I touched down in Florida last Monday morning, after a very full week in Jamaica. After spending over an hour getting through customs, I settled into a chair near gate E3 to wait the next several hours for my connector flight back to DC. I was actually really glad to have a few hours’ layover. I needed time to myself to process everything, and what better place to be alone than in an airport in another state? Even more perfect, my phone battery had died, so I couldn’t make or receive calls or catch up on a week’s worth of text messages.
I did have my laptop, though, and I could check my email—and announce at least to family and roommates that I had touched down safely in the US. So with a sigh, I opened up the computer and powered it on, prepared to weed through a week’s worth of emails. But when it came time to sign in to my Gmail account, I found myself suddenly overcome with this wave of panic.
Literally, panic. I actually had to close my eyes and focus on breathing. In and out. “This isn’t even your work email, silly,” I scolded myself. True enough. But the idea of confronting pages of unread emails after a week of freedom made my hands go slightly numb.
Because that’s what it was: among other things (and I’m still piecing it all together, and will try to come up with a good post about the trip itself very soon), my week in Jamaica was a week of freedom. Freedom from all the details, the social requirements, the expectations, the obligations that have been coming on strong and weighing me down over the past several months.
The trip gave me some fresh perspective on a lot of things, too—including my relationships and my sense of myself and my own worth. I’ve been getting caught up in the shallow part of friendship: keeping a high social profile, attending far too many parties, and comparing myself to all my friends (and inevitably finding I don’t measure up). In the process, I have no time for the part of friendship that matters (at least to me): quality one-on-one time with the people I love best. The result? Feeling lonely and depressed and guilty…and unloved.
There’s no freedom in that. I’ve been getting so caught up in the rush and the whirl of things that I’ve lost my perspective and allowed myself to forget some basic facts: for instance, that the friends who matter most aren’t going to “forget” me if I fail to show up to every party in the greater DC area; that my more shallow social connections by their very nature come and go, and always have, and there’s no sense in getting bent out of shape about it. Better to enjoy the company of others as long as I have it, but don’t get all tied up in knots trying to figure out how to maintain every connection I’ve ever formed, no matter how slight.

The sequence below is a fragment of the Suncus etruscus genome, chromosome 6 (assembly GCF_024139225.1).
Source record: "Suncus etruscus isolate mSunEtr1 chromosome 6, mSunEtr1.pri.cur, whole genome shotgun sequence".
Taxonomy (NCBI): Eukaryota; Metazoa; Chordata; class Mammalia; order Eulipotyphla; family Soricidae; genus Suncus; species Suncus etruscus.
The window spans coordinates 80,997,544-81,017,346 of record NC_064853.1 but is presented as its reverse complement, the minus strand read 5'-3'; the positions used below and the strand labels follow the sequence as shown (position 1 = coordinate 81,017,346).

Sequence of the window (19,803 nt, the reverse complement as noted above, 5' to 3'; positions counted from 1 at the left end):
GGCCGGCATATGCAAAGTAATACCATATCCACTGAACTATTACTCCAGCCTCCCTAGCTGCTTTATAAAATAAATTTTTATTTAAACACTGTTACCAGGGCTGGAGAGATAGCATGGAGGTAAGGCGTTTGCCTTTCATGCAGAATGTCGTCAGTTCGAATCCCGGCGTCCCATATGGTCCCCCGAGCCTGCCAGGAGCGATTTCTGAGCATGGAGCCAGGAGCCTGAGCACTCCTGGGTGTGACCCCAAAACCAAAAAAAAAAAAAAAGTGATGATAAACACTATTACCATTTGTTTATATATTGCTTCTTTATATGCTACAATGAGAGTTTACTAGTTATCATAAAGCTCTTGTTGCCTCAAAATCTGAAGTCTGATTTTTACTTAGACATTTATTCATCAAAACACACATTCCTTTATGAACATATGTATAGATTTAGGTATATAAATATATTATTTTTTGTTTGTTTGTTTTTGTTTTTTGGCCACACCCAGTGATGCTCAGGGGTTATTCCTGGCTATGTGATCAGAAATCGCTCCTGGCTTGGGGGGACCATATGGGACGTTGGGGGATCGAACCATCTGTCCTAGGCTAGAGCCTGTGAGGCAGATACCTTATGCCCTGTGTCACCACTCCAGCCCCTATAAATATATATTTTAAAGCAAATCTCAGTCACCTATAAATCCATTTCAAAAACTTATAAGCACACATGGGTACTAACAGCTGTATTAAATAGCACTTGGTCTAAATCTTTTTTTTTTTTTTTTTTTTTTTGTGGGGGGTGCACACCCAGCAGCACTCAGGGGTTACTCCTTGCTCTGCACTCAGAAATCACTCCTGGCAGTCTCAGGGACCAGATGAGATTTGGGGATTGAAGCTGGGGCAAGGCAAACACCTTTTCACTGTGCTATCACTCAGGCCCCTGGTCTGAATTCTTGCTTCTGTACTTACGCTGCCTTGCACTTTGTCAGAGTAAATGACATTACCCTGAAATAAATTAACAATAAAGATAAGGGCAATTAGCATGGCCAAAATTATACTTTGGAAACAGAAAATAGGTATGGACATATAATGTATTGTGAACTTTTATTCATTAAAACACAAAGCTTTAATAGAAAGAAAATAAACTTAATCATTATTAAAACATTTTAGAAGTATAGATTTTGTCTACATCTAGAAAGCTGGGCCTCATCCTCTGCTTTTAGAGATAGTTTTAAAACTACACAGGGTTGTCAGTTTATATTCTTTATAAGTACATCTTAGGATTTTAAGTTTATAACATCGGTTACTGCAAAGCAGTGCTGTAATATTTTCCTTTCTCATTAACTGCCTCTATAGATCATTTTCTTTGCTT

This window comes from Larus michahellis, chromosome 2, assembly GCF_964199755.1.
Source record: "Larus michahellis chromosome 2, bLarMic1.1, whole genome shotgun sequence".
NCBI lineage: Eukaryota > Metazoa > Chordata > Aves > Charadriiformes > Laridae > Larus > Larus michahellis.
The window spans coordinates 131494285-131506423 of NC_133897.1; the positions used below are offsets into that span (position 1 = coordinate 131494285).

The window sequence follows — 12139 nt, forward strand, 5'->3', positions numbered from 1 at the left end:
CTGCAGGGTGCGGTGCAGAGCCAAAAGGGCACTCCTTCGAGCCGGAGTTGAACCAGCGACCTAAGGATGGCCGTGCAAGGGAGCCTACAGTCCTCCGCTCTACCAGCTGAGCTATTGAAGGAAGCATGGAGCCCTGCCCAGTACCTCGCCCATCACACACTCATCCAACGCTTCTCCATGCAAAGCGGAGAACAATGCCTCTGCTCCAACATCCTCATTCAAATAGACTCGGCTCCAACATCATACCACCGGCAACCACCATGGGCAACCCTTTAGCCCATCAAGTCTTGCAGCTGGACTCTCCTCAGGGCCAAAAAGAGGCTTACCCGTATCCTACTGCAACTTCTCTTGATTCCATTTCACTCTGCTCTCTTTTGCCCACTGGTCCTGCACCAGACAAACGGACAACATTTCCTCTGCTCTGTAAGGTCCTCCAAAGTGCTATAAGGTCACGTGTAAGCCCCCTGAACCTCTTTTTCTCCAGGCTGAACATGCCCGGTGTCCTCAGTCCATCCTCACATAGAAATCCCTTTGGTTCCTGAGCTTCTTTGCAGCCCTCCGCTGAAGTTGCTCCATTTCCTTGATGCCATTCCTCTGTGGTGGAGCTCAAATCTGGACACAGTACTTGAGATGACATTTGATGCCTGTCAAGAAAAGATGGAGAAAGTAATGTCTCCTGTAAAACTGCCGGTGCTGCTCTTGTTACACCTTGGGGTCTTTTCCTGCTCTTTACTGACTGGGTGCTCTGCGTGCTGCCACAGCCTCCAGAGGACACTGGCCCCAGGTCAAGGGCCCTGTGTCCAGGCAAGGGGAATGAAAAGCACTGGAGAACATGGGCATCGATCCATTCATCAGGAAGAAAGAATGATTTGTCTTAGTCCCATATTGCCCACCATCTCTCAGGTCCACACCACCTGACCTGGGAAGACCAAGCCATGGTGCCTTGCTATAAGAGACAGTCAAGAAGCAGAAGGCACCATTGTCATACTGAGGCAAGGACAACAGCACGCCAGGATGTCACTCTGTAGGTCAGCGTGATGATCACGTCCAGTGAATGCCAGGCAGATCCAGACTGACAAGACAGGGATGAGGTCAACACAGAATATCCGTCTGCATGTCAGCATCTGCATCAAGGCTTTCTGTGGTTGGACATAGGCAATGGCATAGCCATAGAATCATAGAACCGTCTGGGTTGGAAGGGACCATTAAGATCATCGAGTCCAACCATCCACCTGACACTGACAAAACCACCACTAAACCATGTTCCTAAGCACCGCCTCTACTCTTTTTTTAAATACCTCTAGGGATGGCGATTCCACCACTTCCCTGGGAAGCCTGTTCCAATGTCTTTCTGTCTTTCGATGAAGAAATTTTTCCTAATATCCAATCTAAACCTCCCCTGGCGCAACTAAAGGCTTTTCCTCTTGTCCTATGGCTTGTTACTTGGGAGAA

In an odd paradox, the more I fall into the trap of worrying about being loved, the less lovable I become. I blush to my toes when I think of all the bitter jabs I’ve taken at people in my periodic bouts of jealousy over the past few months; my biting sarcasm that gets only more biting when I’m feeling ignored or set aside; my sullen silences or evenings spent in my room alone because “no one cares if I’m there or not anyway…”; and on and on. Pardon the public examination of conscience, dear reader, but there it is. I needed to get pulled out of the fast lane for a little while to take a good hard look at things, and (quite unexpectedly) that has proven to be one of the greatest benefits of my trip. Leaving the country for a little while and spending time with the truly poor was a pretty sharp reminder that there is, in fact, a big old world out there full of much more important issues than who’s going to which party on Saturday night, or who’s friends with whom, or which guy likes which girl, or whether or not everyone you know likes your other friends better than they like you.
Of course I know all this in my head, but I can forget it in practice and in my emotions. So I’m back to say, thank God for some time away…for lots of time in prayer…and for a fresh perspective on all the blessings I’ve been given in my life, in particular my relationships with so many amazing people. Thanks for all your prayers!